The street lies somewhere behind the station, pockmarked with large cobblestones and cut across in many places by train tracks where diesel locomotives sometimes rumble through, towing freight wagons. No-one around. In the distance, the sounds of metal creaking, a dog barking. They shove their prisoner into the back of the car. He is crying.
They drive, Albert at the wheel, Francis next to him. On the back seat, the fat man and the man they tortured. No-one speaks. Someone called the fat man Jeff, a little earlier, when they were starting the car. They talked to the other man but never used his name. They tied his hands behind his back before making him sit down. They never gave him time to get dressed, so now, wearing only underwear on the imitation leather car seats, he is shivering and sniffing and his teeth are chattering. His name? It will probably appear, a few days from now, in the local news section—or maybe even on the front page—of the Sud-Ouest newspaper, after his body has been discovered and identified.
On the other hand, it is important to understand why Albert insisted on driving: the car, an almost new 403, belongs to the judicial police department, of which he is the head. Commissaire Albert Darlac.
They slow down in a dark street on the north side of the city, in a district full of factories and workers, trapped between the marshland with its flooded paths and the muddy river that flows northward. Riverside poverty. They turn on to a concrete track that leads to the submarine base near the docks, left behind by the Germans. You can sense its gigantic mass absorbing the night and condensing it into impenetrable darkness.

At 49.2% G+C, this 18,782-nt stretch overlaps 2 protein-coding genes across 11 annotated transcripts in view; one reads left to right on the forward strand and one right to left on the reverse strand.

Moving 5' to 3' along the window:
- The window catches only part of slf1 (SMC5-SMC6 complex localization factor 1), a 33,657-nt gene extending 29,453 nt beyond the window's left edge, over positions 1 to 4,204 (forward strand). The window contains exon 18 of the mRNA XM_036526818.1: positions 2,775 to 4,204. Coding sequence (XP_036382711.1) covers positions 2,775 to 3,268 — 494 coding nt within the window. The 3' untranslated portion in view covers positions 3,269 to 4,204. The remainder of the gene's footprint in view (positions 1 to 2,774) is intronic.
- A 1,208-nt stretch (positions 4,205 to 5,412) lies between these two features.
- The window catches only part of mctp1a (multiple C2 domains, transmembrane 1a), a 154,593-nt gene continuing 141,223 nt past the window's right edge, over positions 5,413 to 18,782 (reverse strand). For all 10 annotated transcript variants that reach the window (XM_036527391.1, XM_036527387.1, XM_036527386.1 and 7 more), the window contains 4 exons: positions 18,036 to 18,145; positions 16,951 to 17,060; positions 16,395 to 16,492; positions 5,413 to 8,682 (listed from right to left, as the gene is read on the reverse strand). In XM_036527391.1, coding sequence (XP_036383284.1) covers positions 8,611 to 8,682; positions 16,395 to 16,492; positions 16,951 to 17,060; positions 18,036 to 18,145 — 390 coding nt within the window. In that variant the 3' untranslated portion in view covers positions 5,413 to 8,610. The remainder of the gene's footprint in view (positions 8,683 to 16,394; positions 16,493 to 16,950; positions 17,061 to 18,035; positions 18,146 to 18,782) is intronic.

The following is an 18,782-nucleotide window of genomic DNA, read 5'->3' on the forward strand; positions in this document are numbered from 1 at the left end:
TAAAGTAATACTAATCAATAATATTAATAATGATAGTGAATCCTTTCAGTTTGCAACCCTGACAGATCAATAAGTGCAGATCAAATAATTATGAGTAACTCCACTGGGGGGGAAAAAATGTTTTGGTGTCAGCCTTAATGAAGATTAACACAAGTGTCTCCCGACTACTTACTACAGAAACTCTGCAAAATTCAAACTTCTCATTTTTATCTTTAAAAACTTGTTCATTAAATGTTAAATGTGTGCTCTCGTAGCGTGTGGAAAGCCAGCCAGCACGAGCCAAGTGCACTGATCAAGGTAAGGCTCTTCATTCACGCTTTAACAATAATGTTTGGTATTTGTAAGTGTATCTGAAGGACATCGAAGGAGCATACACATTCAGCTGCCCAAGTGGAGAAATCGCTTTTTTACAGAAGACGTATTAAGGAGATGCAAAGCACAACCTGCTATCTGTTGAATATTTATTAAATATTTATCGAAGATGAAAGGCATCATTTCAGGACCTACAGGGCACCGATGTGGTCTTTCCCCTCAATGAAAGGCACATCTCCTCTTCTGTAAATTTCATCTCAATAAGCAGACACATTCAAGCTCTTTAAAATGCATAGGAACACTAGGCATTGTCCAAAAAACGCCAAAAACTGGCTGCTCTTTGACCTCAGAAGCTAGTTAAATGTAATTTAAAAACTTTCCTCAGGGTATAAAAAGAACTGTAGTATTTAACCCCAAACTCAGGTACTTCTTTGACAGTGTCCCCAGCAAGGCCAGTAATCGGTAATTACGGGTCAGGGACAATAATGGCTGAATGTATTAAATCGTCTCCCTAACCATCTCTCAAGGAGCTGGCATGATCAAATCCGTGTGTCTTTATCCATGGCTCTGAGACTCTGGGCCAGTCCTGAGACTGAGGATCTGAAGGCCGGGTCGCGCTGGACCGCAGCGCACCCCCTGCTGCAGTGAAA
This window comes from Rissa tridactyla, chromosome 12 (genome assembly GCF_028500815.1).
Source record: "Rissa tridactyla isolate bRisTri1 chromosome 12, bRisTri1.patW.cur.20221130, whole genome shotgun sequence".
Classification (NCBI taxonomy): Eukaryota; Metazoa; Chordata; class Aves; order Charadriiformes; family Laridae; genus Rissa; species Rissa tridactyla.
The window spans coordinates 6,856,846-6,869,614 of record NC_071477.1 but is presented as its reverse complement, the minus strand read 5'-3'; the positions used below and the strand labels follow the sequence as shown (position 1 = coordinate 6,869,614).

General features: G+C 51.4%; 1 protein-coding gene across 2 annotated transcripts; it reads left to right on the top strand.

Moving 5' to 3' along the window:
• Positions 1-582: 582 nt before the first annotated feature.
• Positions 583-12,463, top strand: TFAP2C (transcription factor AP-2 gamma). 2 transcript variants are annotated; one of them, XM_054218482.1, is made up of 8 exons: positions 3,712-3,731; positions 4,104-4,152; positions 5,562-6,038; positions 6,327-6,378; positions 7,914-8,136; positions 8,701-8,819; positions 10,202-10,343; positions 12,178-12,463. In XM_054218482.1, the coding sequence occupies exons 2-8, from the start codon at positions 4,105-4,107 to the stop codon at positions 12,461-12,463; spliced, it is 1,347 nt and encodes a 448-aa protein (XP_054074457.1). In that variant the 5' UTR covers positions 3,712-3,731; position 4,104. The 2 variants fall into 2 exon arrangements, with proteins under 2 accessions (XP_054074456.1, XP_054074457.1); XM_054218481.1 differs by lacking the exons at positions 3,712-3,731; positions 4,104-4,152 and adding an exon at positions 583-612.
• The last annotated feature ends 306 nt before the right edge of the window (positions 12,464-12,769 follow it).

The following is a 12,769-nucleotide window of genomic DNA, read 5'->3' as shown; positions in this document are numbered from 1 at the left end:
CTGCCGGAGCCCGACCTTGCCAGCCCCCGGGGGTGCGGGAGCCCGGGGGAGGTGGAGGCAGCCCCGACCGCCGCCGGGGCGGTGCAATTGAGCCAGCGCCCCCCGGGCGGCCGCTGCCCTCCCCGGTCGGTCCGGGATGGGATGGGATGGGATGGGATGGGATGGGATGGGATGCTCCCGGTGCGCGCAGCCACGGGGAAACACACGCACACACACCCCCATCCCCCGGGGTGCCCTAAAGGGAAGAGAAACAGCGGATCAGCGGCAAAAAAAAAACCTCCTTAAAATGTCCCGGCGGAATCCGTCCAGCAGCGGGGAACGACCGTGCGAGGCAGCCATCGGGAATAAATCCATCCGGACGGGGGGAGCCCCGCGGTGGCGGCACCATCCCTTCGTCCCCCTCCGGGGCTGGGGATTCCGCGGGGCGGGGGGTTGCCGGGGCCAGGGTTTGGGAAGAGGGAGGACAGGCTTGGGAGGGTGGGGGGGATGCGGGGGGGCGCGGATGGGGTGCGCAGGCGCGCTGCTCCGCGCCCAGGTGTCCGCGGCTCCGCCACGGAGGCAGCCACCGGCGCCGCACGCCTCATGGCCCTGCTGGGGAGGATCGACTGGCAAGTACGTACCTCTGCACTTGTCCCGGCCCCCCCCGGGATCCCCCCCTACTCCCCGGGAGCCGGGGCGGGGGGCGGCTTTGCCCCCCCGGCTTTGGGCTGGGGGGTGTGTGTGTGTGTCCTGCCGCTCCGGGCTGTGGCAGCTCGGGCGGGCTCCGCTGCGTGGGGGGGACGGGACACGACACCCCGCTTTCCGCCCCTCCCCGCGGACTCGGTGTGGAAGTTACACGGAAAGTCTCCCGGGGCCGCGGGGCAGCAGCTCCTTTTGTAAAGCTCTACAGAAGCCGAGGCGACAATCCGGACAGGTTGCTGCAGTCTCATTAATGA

They stop on a rutted part of the track next to a wasteland invaded by thistles and brambles. Francis and the fat man open the car’s back doors and drag out their victim, who falls to his knees in a puddle of water. Francis picks him up like a rag doll, standing him back on his feetand cutting the rope that binds his wrists. Then he pushes him in front of the car, where he’s illuminated by the headlights.
“You’re free to go. Now fuck off!”
The man trembles and moans. He doesn’t move. He stares at them uncomprehendingly, trying to read the truth in their faces but seeing there, probably, only the night. He hugs himself tight in this frozen darkness, then begins to walk cautiously—because he’s barefoot—along a path that can just be made out amid the scrubland.When the gunshot rings out, Darlac and Francis flinch slightly because the noise rebounds from the concrete walls of the monstrous blockhouse, amplifying the detonation and seeming to spread its echo all across the city.
Jeff, the fat man, takes a Luger pistol from the inside pocket of his pea coat, silently loads the breech, then moves forward and aims at the back of the man, who is panting and groaning a little further up the path, as his feet are hurt by the thorns and other junk that litter this squalid wasteland. When the gunshot rings out, Darlac and Francis flinch slightly because the noise rebounds from the concrete walls of the monstrous blockhouse, amplifying the detonation and seeming to spread its echo all across the city.